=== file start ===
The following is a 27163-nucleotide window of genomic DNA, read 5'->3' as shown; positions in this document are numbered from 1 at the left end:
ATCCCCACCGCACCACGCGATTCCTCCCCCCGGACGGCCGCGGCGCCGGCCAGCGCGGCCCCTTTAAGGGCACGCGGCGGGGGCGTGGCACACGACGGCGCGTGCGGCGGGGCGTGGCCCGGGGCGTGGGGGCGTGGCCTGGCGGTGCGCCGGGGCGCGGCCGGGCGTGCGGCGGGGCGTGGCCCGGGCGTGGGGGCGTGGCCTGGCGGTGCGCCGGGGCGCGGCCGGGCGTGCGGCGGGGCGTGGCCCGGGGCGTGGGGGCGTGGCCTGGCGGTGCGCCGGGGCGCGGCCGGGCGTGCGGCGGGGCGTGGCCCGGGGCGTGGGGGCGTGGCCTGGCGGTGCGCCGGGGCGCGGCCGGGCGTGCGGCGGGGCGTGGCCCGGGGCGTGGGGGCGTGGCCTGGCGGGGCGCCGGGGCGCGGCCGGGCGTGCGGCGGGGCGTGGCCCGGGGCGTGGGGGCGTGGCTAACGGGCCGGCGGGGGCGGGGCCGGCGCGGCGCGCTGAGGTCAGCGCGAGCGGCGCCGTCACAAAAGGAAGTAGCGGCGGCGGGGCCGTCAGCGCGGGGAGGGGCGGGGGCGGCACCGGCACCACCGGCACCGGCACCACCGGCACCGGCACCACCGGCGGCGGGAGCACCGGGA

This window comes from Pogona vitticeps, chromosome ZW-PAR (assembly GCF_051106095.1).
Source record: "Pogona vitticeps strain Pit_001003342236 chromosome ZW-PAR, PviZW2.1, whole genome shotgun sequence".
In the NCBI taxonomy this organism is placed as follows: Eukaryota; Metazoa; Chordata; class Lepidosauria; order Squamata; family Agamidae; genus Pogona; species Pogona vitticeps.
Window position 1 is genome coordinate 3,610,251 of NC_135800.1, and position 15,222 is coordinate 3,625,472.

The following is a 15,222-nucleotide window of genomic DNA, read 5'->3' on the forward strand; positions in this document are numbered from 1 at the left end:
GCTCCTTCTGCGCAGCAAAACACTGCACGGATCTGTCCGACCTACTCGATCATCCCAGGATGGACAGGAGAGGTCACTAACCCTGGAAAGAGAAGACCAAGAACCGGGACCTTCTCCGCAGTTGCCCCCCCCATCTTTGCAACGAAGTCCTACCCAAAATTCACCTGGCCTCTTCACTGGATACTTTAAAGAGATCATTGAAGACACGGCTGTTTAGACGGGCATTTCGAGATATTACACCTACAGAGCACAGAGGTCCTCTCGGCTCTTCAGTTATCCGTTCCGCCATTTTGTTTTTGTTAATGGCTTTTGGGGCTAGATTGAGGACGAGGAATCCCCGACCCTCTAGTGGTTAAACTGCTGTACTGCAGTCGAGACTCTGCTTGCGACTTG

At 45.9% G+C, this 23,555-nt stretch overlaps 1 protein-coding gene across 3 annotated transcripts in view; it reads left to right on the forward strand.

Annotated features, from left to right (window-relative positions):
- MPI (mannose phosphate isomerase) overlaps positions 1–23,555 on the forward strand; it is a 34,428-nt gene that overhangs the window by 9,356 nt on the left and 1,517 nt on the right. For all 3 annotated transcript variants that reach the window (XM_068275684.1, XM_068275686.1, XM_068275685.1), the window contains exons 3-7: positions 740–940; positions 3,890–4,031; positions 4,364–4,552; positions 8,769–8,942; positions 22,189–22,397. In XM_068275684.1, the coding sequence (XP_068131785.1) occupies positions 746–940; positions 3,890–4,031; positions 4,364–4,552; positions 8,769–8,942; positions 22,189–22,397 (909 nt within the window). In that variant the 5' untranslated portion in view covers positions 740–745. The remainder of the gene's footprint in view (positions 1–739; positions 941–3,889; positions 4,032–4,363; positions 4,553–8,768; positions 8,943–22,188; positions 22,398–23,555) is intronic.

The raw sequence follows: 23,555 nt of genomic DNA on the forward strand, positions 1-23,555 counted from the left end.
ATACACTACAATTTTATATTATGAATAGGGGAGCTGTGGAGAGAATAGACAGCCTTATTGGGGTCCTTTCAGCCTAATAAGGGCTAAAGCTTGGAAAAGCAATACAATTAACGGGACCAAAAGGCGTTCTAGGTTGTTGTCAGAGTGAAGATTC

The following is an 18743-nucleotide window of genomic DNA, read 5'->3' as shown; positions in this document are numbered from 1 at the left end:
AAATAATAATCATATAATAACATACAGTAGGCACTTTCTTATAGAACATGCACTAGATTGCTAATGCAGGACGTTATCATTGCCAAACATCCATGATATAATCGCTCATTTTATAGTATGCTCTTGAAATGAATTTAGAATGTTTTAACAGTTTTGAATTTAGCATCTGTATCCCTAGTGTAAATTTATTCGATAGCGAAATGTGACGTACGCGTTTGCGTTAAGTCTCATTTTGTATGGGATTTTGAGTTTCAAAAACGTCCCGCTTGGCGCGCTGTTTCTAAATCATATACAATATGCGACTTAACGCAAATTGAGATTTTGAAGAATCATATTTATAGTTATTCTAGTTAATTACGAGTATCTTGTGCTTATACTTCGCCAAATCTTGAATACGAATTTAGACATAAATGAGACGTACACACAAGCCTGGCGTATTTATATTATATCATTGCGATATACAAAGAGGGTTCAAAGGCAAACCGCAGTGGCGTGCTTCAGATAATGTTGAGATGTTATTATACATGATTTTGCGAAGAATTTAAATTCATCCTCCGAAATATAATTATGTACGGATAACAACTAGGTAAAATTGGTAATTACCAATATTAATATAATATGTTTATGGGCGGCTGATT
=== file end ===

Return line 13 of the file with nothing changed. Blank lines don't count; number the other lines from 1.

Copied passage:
ATACACTACAATTTTATATTATGAATAGGGGAGCTGTGGAGAGAATAGACAGCCTTATTGGGGTCCTTTCAGCCTAATAAGGGCTAAAGCTTGGAAAAGCAATACAATTAACGGGACCAAAAGGCGTTCTAGGTTGTTGTCAGAGTGAAGATTC